An incredibly small scale story with a real sense of heart
Inside Out tells the story of Riley, a young Midwestern girl who’s uprooted from her happy life in Minnesota when her family relocates to San Francisco. Along with her Mom and Dad, Riley attempts to get used to her totally new life on the west coast. Meanwhile, Riley’s emotions are attempting to reason with this recent change in her/their situation. Together Sadness, Fear, Disgust, Anger, and their leader Joy, all try to keep Riley balanced in this trying time. Unfortunately, due to an accident, Joy and Sadness have both been ejected from the main control center and in to the depths of Riley’s memories. The longer Riley is without Joy, the more her mind seems to deteriorate. Time is running out, but Joy just might be determined enough to get back to the control center and make everything right.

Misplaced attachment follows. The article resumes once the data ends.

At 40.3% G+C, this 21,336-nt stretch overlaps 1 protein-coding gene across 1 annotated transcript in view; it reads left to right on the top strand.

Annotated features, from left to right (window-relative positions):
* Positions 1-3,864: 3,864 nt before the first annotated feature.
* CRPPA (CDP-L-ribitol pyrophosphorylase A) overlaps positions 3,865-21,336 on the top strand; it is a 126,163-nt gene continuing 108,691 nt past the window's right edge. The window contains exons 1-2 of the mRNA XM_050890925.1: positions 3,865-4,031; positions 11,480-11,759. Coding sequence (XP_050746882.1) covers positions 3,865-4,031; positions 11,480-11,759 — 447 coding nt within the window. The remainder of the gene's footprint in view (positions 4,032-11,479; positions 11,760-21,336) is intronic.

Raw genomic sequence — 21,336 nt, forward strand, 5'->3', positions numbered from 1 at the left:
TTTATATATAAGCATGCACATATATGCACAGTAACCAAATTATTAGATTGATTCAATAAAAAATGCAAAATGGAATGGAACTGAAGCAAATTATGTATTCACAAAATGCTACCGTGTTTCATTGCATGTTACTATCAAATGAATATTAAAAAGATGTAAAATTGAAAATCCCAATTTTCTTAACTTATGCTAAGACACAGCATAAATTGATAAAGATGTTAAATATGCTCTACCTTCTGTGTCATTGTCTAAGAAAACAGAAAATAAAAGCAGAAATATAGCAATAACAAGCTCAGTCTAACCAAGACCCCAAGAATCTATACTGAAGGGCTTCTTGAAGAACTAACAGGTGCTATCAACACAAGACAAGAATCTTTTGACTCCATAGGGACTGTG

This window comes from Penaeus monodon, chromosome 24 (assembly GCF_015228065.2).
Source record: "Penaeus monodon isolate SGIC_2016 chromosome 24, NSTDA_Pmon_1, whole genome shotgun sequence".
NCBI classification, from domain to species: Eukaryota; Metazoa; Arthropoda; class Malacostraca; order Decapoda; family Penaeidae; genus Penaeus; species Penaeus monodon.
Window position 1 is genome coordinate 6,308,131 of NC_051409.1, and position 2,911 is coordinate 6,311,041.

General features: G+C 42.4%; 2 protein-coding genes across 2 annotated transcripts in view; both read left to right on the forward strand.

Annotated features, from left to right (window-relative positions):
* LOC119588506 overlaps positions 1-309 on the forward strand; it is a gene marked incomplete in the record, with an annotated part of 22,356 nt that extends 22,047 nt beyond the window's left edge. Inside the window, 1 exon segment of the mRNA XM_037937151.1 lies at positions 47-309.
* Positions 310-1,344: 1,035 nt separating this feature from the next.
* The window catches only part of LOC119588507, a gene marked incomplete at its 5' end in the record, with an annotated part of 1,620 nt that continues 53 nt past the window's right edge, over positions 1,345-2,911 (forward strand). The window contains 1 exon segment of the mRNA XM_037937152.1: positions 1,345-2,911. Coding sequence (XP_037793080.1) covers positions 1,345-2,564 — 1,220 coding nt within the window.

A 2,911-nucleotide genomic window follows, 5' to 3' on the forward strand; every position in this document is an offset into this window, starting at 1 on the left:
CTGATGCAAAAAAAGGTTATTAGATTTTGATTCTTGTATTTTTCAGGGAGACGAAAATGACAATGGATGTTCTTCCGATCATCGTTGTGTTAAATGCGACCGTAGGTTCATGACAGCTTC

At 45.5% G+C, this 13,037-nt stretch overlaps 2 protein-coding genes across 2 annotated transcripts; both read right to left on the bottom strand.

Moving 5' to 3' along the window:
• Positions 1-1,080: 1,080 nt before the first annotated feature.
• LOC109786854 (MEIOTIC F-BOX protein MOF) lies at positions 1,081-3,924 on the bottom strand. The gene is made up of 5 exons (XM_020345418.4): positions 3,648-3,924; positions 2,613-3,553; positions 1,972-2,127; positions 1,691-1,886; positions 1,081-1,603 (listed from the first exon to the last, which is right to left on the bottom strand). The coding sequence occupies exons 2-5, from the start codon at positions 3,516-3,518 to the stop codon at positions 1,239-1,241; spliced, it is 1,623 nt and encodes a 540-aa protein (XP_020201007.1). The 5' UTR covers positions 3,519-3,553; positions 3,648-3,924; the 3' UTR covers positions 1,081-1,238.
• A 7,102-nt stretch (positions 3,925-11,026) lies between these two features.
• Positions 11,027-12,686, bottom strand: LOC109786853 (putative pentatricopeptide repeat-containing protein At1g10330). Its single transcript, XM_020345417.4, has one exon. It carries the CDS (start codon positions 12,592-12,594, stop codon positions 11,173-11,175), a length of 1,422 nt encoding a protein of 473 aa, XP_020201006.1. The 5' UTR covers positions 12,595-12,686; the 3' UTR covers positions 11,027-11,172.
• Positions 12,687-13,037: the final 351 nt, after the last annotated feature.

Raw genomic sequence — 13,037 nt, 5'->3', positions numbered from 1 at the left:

Amy Poehler brings her vibrant energy and intelligence to Joy but still maintains a believable level of humanity, adding weight to her more dramatic scenes. Bill Hader, Mindy Kaling, and Lewis Black give equally satisfying performances as Fear, Disgust, and Anger; albeit far more polarized and one dimensional than Joy’s and Sadness’ (but can anyone really think of a better person than Lewis Black to portray the personification of human anger?). Diane Lane and Kyle McLaughlin turn in some solid but thankless performances as Riley’s Mother and Father. Their presence is easily ignored, but it’s that effortless portrayal that grounds Riley’s story and makes the whole narrative much more believable. Kaitlyn Dias delivers a multitude of emotions as the incredibly conflicted center of both stories, Riley. She also gives the narrative an emotional anchor worth hanging on. Richard Kind delivers yet another under-appreciated but pivotal performance as Bing Bong the former imaginary friend; and Phyllis Smith wows with an incredibly restrained and charmingly naive portrayal of Riley’s Sadness. The main characters are all played by comedy veterans, and it shows as each joke lands right where it’s supposed to. The movie is very funny, but in typical Pixar fashion, it can also become dramatic at the drop of a hat. The same two parts comedy one part drama recipe that has made Pixar’s film library so universally appreciated is on full display.